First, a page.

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Portable Oxygen Concentrator Resource Center

Portable Oxygen Needs On the Rise but HME Industry Is Declining

Posted by Duke on Jul 28, 2014 3:30:00 PM


As of right now, the need for supplemental oxygen is on the rise and has never been greater. Over the past 9 years, portable oxygen concentrators have been evolving from being expensive, big, bulky, and unreliable machines to extremely lightweight, compact, more economic and far more reliable medical devices. With the powerful uptrend portable oxygen concentrators have gained, it's a wonder why more HME companies do not carry them. As for the HME companies that do carry portable oxygen concentrators, they tend to have a minimal amount in-stock, use them only for rentals, or have old outdated machines. With HME companies having limited supplies and portables costing patients as much as $4,000 out of pocket, it's not that easy for patients to obtain one.

“One of the main challenges that patients may have when traveling with POCs is just obtaining one,” says Caleb Umstead, director of customer education, 1st Class Medical Inc. “While pricing has come down over the years, POCs still remain one of the most expensive oxygen devices. Because of this, many DME suppliers either do not carry devices or have only a few for patients to use during travel. This can cause an availability problem during the busy traveling season for oxygen users. Many DMEs have a waiting list for rentals and loaner POCs.” ("Taking Oxygen On The Road", 2012) Read full article here.

The biggest problems patients seem to  have when it comes to obtaining a portable oxygen concentrator are the cost and Medicare/insurance won't cover the machine. While there was a major increase of cases where Medicare paid for some or all of a portable oxygen concentrator from 2007-2011; 1,500 patients received a POC billed to Medicare in 2007 whereas 26,000 patients received a POC billed to medicare in 2011, the current billing system, bidding system, and budget cap are all putting a major damper on the progress portable oxygen concentrators have made.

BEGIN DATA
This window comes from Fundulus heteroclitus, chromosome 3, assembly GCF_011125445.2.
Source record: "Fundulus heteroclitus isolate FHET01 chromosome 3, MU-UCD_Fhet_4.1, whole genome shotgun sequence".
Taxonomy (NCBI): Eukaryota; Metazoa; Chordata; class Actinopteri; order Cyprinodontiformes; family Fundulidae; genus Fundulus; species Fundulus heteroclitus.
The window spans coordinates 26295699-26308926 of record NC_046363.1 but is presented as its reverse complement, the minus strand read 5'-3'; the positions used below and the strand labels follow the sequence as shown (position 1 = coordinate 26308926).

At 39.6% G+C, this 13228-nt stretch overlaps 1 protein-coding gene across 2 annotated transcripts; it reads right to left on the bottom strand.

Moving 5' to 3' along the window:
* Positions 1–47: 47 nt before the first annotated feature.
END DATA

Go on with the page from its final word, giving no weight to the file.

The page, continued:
As a matter of fact, 1st Class Medical submitted multiple bids but did not win in any categories. We were hoping to be in the Medicare network as an authorized dealer, but that did not happen. With this turn in events, we focused on non-Medicare business and have continued to grow and bring patients more opportunities to get the portable oxygen concentrator they need. We have implemented multiple programs, all of which are geared towards getting patients the oxygen they need, including; our Rent-To-Own program, Instant Approval Financing, Trade-In, Buy-Back, and we offer used portable oxygen concentrators at heavily discounted prices.

Although we didn't win any bids, we strive to be an industry leader in sales and customer service. Caleb Umstead had this to say about losing the bids in HME Business Magazine, “Today it’s difficult to say what’s worse: winning the bid or losing the bid,” he says. “The options are very similar. Smarter and more efficient seem to be reoccurring trends in both scenarios. Losing the bid, however, forces you to reevaluate everything and focus on your strengths and strengthen your weaknesses.” (Duffy, "Coming Up For Air: Respiratory & Round 2, 2, 2014). Read the full article here.